Underdogs need love, too
A new service is helping animal rescue operations find owners for dogs that are typically considered less desirable.
The Underdog Club, a private organization that operates primarily through its website, caters to "the old, the ugly and the unpopular".
Founder Fern Breslaw said dogs that are older, overweight or sick are generally overlooked by people looking to adopt a pet.
"The Underdog Club does give these animals who are probably likely to be the dogs who are put down a chance by granting them the visibility," said Breslaw.
The dogs are featured in a photo gallery on the website http://www.underdogclub.org/
On Saturdays and Sundays, people are welcome to meet the dogs from 11 a.m. to 7 p.m. at 4922 Sherbrooke St. W, at the corner of Claremont Ave.
Breslaw said an eight-year-year Labrador mix named Toby is one of the underdogs she's taken in recently. He was abandoned a week and a half ago by his owner.
"He spent all day at the window, waiting, and everybody went home and cried because the poor guy spent eight years in a family and it really isn't fair," said Breslaw.
Another underdog, Yareck, was sent over to the organization all the way from Lebanon after he was hit by a car.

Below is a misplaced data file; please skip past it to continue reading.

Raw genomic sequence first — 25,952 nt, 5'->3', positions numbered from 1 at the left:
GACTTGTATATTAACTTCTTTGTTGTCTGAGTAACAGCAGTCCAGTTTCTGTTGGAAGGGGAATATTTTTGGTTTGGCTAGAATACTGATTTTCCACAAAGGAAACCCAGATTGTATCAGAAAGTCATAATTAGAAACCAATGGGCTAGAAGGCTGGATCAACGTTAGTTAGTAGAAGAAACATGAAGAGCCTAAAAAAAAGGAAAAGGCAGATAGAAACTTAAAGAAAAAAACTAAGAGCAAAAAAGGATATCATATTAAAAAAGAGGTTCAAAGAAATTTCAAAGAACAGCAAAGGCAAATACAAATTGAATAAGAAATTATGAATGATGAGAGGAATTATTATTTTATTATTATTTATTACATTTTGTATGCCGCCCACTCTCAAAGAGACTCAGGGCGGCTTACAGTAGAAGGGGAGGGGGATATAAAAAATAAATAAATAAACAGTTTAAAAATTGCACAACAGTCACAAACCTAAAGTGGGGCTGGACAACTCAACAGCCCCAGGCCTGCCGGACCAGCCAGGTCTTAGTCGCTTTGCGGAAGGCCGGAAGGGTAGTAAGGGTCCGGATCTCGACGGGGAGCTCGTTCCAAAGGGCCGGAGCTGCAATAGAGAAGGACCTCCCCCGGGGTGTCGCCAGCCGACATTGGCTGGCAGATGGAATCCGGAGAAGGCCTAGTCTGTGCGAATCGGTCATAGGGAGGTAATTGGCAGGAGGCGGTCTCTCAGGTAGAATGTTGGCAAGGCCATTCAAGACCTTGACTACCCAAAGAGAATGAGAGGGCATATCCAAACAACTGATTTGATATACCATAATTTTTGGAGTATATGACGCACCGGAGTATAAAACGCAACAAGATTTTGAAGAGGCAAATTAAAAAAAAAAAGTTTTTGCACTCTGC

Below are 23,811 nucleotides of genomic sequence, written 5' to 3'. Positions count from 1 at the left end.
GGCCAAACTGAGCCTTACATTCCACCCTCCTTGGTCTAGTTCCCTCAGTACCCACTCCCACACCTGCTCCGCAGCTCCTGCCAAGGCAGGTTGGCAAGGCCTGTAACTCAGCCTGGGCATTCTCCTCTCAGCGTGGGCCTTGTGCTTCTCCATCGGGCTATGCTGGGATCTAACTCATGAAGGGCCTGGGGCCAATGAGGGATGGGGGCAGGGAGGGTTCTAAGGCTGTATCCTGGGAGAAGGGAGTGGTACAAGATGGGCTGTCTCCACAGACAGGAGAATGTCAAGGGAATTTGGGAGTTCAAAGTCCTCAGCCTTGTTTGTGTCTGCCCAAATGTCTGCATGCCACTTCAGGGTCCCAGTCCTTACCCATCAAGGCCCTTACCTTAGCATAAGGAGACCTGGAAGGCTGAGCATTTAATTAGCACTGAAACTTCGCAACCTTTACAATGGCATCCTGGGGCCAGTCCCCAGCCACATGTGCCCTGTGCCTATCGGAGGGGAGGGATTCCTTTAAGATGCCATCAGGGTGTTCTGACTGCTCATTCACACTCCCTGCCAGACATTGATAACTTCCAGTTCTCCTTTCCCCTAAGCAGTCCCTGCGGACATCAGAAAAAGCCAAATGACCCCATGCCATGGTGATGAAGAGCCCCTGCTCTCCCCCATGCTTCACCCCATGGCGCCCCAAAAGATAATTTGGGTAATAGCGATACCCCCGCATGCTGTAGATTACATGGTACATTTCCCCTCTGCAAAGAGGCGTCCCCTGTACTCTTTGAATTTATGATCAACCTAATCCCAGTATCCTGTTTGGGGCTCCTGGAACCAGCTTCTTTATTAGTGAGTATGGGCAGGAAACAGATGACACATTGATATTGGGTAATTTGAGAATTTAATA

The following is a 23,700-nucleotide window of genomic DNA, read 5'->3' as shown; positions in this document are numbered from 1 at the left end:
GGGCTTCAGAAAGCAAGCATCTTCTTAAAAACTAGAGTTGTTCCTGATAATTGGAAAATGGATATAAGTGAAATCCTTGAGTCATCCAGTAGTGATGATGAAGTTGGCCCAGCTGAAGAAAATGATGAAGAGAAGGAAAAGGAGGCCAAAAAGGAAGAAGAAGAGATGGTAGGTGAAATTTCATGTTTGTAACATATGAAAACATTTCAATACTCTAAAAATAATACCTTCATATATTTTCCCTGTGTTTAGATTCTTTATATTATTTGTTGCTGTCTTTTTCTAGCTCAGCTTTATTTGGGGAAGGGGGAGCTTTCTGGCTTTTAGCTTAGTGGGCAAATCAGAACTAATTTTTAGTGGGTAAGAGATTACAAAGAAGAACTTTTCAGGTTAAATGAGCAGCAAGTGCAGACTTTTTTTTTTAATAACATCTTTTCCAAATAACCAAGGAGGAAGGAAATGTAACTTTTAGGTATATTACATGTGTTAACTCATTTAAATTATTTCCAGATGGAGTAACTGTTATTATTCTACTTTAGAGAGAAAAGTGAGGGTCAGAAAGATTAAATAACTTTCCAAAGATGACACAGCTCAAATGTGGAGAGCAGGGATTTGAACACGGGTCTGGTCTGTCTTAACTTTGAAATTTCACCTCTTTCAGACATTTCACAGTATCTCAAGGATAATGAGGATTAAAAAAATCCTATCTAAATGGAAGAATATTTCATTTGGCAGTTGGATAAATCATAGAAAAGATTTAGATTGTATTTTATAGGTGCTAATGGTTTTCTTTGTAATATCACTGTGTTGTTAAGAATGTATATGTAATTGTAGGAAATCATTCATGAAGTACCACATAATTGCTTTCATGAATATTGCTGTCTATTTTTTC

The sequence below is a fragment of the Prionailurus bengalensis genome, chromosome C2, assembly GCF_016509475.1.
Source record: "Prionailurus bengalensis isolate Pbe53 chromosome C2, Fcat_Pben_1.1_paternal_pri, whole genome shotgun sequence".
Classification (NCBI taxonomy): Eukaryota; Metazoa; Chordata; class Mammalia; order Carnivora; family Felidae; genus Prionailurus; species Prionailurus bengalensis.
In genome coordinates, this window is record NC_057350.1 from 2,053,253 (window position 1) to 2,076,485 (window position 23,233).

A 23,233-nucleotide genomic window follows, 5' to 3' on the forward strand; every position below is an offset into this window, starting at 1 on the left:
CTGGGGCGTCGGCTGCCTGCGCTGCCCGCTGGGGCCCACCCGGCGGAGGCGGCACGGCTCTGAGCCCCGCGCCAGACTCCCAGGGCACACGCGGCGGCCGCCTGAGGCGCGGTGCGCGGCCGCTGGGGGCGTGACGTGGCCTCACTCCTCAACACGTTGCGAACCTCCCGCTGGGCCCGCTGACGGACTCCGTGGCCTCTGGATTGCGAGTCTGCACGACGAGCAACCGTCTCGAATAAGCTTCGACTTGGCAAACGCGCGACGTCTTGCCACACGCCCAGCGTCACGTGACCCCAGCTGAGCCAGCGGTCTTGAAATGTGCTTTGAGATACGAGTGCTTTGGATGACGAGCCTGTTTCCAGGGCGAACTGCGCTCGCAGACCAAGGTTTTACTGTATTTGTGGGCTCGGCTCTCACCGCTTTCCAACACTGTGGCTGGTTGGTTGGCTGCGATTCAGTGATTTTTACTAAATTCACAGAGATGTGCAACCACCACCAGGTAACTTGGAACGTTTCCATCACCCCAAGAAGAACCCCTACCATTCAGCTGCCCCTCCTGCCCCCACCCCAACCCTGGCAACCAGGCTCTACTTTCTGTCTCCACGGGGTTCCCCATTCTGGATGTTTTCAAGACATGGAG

Breslaw said a group called BETA (Beirut for the Ethical Treatment of Animals) sent the dog to Montreal because many most stray dogs are tortured, shot or poisoned in Lebanon.
Sophie's Dog Adoption is one of the Montreal rescue operations working in collaboration with The Underdog Club. Sophie Fournier, who has been running the operation for the past 15 years, takes in dogs regardless of the breed or their condition.
"I take them all -- especially the ones that other rescues turn down. There's no other option for them," said Fournier, who ensures that all the dogs she takes in are sterilized and vaccinated.
Fournier doesn't have a kennel, so she uses foster families to look after the dogs. The Underdog Club's website gives her dogs a chance to be seen, and adopted.
Both Fournier and Breslaw urged people who are thinking of adopting a dog to consider broadening their scope.
"It's amazing how these dogs who've had such terrible histories, who have seen the worst in people, they still maintain a positive attitude, they still love kids, they still love other dogs," said Breslaw.